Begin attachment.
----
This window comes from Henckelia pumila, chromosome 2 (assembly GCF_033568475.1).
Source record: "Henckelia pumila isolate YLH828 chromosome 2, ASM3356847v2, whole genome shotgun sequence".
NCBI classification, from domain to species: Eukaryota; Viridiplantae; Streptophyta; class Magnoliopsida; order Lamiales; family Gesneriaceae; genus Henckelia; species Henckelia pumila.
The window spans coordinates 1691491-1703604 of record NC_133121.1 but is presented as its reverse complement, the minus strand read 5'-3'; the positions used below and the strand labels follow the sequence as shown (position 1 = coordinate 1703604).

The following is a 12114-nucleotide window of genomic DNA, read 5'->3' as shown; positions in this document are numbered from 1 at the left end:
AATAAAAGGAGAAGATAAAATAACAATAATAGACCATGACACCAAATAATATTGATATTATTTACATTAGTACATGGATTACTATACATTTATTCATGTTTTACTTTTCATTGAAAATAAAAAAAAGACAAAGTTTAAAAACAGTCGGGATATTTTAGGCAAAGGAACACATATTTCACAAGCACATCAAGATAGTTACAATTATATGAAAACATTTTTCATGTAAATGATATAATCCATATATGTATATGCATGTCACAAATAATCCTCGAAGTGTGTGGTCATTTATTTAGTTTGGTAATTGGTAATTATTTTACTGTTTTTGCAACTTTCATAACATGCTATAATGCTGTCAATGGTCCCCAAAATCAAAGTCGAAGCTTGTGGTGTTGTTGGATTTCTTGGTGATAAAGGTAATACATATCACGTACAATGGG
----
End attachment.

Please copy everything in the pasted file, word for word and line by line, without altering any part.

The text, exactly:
This window comes from Henckelia pumila, chromosome 2 (assembly GCF_033568475.1).
Source record: "Henckelia pumila isolate YLH828 chromosome 2, ASM3356847v2, whole genome shotgun sequence".
NCBI classification, from domain to species: Eukaryota; Viridiplantae; Streptophyta; class Magnoliopsida; order Lamiales; family Gesneriaceae; genus Henckelia; species Henckelia pumila.
The window spans coordinates 1691491-1703604 of record NC_133121.1 but is presented as its reverse complement, the minus strand read 5'-3'; the positions used below and the strand labels follow the sequence as shown (position 1 = coordinate 1703604).

The following is a 12114-nucleotide window of genomic DNA, read 5'->3' as shown; positions in this document are numbered from 1 at the left end:
AATAAAAGGAGAAGATAAAATAACAATAATAGACCATGACACCAAATAATATTGATATTATTTACATTAGTACATGGATTACTATACATTTATTCATGTTTTACTTTTCATTGAAAATAAAAAAAAGACAAAGTTTAAAAACAGTCGGGATATTTTAGGCAAAGGAACACATATTTCACAAGCACATCAAGATAGTTACAATTATATGAAAACATTTTTCATGTAAATGATATAATCCATATATGTATATGCATGTCACAAATAATCCTCGAAGTGTGTGGTCATTTATTTAGTTTGGTAATTGGTAATTATTTTACTGTTTTTGCAACTTTCATAACATGCTATAATGCTGTCAATGGTCCCCAAAATCAAAGTCGAAGCTTGTGGTGTTGTTGGATTTCTTGGTGATAAAGGTAATACATATCACGTACAATGGG